A heartfelt apology and a chance to feel heard may be enough to resolve a lot of problems and reviews without the need for legal intervention or any abuse reports to Glassdoor.
While oftentimes clients can resolve a negative situation with exemplary customer service and management skills, sometimes an employee-employer relationship may have deteriorated or become so strained that seeking legal help to handle this is advisable.
If an honest and heartfelt customer service driven approach does not work, then it is time to flag and report the review. We cover this in the next step.
Flag & Report the Review
While we recommend personal contact with the author to resolve bad reviews as a first step, sometimes ex-employees can be too irrational or unreasonable to deal with. In these cases, nothing you say or offer will suffice, and reaching out may even make the situation worse.
If you are dealing with a fraudulent review or get the impression someone is attempting to extort you or posting fake reviews under multiple aliases, it can be best to pursue options other than direct contact to get reviews taken down.
When a personal phone call is not possible (or practical) you may be able to turn to Glassdoor for assistance. Glassdoor has policies against false reviews, defamatory reviews, and inappropriate content.
With respect to defamatory and false reviews, the Glassdoor website notes that, “it is not our role to investigate and fact check each statement in a review.” However, they also clarify that they will remove reviews “if it’s obvious…that a review is false based on our access to reliable information from an independent source.”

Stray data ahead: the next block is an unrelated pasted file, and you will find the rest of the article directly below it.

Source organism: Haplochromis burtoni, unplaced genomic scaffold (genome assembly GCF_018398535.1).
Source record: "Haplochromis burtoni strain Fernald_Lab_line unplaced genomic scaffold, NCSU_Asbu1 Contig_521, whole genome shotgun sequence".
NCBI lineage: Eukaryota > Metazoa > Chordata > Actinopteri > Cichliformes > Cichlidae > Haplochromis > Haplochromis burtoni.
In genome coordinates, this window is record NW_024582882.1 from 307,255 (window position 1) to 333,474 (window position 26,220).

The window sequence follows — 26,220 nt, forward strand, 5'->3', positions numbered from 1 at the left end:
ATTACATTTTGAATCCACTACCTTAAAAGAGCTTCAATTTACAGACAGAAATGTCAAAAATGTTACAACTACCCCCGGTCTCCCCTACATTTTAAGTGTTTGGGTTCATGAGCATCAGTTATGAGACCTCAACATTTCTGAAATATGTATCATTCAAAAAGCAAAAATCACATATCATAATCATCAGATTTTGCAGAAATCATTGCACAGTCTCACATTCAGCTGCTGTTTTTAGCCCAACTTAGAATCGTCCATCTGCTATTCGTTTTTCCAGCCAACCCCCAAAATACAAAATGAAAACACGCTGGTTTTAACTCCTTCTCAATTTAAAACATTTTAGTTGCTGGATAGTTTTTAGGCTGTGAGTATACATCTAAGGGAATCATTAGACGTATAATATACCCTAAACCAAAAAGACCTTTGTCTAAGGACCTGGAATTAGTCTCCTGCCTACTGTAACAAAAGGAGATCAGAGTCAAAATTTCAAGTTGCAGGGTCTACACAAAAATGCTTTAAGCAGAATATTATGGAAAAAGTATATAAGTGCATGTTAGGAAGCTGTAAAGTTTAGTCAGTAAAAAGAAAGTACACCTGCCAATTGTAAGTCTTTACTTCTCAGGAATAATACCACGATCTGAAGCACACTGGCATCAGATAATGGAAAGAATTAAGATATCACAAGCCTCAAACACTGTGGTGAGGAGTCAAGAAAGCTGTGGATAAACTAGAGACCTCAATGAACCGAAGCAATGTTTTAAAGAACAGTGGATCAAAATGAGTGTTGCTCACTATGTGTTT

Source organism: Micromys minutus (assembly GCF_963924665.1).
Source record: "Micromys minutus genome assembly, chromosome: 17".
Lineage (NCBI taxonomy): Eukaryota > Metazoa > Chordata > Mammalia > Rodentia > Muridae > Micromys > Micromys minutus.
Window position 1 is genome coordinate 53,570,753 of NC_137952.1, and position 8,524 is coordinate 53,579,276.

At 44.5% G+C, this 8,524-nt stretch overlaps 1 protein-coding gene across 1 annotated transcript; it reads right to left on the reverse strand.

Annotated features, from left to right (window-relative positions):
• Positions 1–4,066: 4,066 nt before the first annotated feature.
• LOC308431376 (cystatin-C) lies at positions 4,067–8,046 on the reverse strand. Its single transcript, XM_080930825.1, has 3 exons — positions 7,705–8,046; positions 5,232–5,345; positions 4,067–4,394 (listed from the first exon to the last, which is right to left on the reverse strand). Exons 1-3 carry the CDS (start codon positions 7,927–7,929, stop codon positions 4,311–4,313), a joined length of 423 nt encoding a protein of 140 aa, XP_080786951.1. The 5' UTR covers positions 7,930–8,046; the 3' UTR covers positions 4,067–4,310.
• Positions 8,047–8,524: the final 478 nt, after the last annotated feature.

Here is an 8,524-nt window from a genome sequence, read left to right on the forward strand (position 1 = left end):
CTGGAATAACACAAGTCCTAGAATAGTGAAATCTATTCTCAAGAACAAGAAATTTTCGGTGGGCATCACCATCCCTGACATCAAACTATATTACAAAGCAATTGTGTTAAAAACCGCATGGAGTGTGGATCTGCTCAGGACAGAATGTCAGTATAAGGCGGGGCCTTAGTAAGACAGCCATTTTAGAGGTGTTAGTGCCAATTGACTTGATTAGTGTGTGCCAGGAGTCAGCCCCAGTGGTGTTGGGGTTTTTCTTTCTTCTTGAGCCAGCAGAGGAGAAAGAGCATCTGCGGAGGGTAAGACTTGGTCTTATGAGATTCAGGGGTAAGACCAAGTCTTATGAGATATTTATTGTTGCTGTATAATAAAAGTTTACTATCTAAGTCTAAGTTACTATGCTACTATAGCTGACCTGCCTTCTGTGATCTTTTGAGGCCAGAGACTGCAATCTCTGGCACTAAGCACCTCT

Defamation Fact: In order to bring a defamation claim against an author, a plaintiff must prove specific facts to succeed. In most states, a plaintiff must prove that: (1) the defendant published a false statement purporting to be a fact; (2) the statement concerns the plaintiff; (3) the defendant acted with negligence or actual malice when publishing the false statement; and (4) the plaintiff suffered reputational and/or economic harm as a result of the publication.
How to Flag a Glassdoor Review
- Content that misrepresents the author’s current or former affiliation with an employer;
- Fake or fraudulent accounts;
- Content that is defamatory, libelous, or fraudulent that the author knows to be false or misleading;
- Threats, harassment, and abusive, racist, or bigoted content;
- Content that promotes illegal activities;
- Content that violates confidentiality, non-disclosure, or other contractual restrictions;
- Content that violates a third party’s intellectual property or proprietary rights;
- Content that is sexually explicit;
- Content that reveals or solicits identifying information from minors.